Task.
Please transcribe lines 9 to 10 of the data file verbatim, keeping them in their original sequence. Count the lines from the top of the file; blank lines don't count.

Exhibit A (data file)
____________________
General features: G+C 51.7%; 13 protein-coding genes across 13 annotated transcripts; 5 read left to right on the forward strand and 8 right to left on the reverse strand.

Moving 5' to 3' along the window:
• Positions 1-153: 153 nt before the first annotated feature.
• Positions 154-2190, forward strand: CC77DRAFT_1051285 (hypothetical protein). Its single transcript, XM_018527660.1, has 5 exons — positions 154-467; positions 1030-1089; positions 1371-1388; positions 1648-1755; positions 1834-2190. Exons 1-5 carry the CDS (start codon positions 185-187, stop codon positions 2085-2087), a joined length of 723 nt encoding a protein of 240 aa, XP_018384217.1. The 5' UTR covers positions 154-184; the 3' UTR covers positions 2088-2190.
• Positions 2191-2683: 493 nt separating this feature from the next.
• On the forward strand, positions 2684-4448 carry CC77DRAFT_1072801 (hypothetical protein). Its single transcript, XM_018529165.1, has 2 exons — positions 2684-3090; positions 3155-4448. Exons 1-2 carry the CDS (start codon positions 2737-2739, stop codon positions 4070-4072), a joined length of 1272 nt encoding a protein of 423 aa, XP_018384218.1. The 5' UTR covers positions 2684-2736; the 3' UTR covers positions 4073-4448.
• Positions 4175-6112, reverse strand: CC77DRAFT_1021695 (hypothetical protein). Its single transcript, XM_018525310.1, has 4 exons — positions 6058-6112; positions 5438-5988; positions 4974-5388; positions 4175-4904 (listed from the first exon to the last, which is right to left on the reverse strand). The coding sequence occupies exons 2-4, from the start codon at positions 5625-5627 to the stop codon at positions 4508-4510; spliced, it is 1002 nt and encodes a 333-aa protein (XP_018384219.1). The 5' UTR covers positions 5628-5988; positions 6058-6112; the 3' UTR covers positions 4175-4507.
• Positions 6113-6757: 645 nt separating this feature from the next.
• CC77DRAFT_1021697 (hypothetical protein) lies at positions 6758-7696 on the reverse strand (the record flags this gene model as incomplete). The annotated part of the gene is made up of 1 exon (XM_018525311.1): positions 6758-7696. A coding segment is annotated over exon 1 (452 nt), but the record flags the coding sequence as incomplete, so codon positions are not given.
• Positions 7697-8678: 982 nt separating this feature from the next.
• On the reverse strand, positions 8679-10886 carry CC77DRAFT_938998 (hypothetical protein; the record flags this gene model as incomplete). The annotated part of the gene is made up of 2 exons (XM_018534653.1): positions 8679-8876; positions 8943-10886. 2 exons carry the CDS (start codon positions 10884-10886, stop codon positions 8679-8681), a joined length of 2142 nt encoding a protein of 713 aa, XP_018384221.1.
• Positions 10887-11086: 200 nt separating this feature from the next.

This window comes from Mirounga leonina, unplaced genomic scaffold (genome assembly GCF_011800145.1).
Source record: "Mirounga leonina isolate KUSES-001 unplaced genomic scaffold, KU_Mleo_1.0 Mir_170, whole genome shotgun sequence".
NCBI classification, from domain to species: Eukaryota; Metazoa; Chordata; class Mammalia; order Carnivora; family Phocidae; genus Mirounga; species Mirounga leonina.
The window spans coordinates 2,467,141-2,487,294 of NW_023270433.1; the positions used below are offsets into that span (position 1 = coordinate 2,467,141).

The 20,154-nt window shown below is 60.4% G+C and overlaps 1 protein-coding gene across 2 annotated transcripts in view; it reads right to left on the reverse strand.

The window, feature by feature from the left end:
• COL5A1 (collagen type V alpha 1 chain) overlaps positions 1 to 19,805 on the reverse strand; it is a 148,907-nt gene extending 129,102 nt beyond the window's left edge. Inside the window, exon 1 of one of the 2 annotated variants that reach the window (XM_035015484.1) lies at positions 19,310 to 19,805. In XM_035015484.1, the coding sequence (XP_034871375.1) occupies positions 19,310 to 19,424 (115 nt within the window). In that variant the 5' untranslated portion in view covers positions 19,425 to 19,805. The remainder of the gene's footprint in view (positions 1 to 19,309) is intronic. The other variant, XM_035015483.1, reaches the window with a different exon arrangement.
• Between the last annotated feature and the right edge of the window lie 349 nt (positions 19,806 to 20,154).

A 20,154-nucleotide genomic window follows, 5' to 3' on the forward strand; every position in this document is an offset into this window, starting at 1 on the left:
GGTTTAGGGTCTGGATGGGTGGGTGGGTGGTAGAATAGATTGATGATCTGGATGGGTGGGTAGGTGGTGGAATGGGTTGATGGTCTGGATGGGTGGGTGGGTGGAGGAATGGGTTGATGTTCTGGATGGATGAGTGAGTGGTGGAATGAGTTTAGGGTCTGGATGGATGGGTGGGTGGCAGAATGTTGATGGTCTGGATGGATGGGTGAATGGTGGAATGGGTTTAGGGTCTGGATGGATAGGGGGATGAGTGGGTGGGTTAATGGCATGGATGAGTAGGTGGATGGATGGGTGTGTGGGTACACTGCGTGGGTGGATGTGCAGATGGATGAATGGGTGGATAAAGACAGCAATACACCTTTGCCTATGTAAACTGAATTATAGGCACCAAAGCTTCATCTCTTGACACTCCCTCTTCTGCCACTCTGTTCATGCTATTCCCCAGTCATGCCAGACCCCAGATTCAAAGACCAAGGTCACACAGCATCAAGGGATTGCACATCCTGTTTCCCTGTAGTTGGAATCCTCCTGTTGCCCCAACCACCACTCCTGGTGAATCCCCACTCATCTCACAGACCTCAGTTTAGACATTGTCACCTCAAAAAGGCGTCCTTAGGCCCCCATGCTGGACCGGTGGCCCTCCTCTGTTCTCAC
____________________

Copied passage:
• CC77DRAFT_1021697 (hypothetical protein) lies at positions 6758-7696 on the reverse strand (the record flags this gene model as incomplete). The annotated part of the gene is made up of 1 exon (XM_018525311.1): positions 6758-7696. A coding segment is annotated over exon 1 (452 nt), but the record flags the coding sequence as incomplete, so codon positions are not given.
• Positions 7697-8678: 982 nt separating this feature from the next.